Research by the University of Southampton shows future choices about trade, diet and climate change will be crucial in securing micronutrient food supplies for the UK.
Scientists conclude that factors such as Brexit, a move to plant-based diets and any further disruption from the COVID-19 pandemic will be major influences on our food supply and in-turn the range and level of micronutrients available to people through their food.
The UK is not self-sufficient in several key vitamins (A and C) and minerals (calcium, zinc and iron). We rely on imports, rather than domestic produce, to provide enough of these micronutrients to ensure the population can receive their recommended daily allowance.
“The pandemic has shown the importance of nutrition in keeping healthy and fighting off infection. It is important for public health that people can maintain a healthy diet through readily available food sources,” said lead researcher, Professor Guy Poppy, who is also Deputy Executive Chair of the Biotechnology and Biological Sciences Research Council (BBSRC). “If the UK is to become more nutrient self-sufficient, it will require a range of actions to change production and how much is grown domestically, coupled with some significant changes in consumer food preferences.”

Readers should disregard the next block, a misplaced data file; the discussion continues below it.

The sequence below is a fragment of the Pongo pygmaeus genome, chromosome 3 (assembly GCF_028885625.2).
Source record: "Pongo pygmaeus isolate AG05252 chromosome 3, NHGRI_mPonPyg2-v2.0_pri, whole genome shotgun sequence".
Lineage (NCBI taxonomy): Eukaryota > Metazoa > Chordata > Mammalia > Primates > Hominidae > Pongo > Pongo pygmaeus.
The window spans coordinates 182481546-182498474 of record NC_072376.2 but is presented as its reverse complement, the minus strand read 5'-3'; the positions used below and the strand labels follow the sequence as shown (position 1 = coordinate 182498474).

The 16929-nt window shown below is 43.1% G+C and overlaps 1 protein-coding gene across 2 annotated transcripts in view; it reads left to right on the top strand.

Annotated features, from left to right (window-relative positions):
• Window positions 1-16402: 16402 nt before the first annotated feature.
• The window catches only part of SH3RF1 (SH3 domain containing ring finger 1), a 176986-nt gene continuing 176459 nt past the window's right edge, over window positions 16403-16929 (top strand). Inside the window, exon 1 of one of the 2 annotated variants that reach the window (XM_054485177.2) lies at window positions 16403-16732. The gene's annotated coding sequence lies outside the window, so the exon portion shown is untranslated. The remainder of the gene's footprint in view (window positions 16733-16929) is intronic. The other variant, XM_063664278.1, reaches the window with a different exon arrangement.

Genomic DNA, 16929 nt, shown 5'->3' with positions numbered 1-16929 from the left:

The researchers examined data from a number of sources showing how micronutrient security has varied between 1961 and 2017. They also analysed 2017 overseas trade data from HM Revenue and Customs to assess overseas food supply prior to the exit from the EU and ran future scenarios around domestic production, imports and supply of animal and plant food sources.
Findings, published in the journal Nature Food, show that since the 1960’s the UK has become much more reliant on imports to secure micronutrients. For example, prior to joining the EU, most of our vitamin C was domestically produced, but we now import the majority in the form of fruit and vegetables. About half of all these imports are from European countries, with Spain and the Netherlands the most significant contributors. The research also highlighted that over the last sixty years, trade agreements have affected the supply of key micronutrients, emphasising the importance of trade on food supply as the UK negotiates post-Brexit deals.
Co-author of the paper, Dr Jenny Baverstock added: “There is an increasing call for a more plant based-diet to help address climate change — but this will be a challenge based on current patterns, and especially if we continue to rely on imports of fruit and vegetables which can’t be grown in the UK.
“This increase in vegetarianism and veganism will require careful policy and decision making, as the bioavailability of micronutrients from meat and dairy is something not easily replicated by plants. Consideration will be needed over how to ‘eat for the health of the human’ as well as ‘eat for the health of the planet’.”
Materials provided by University of Southampton. Note: Content may be edited for style and length.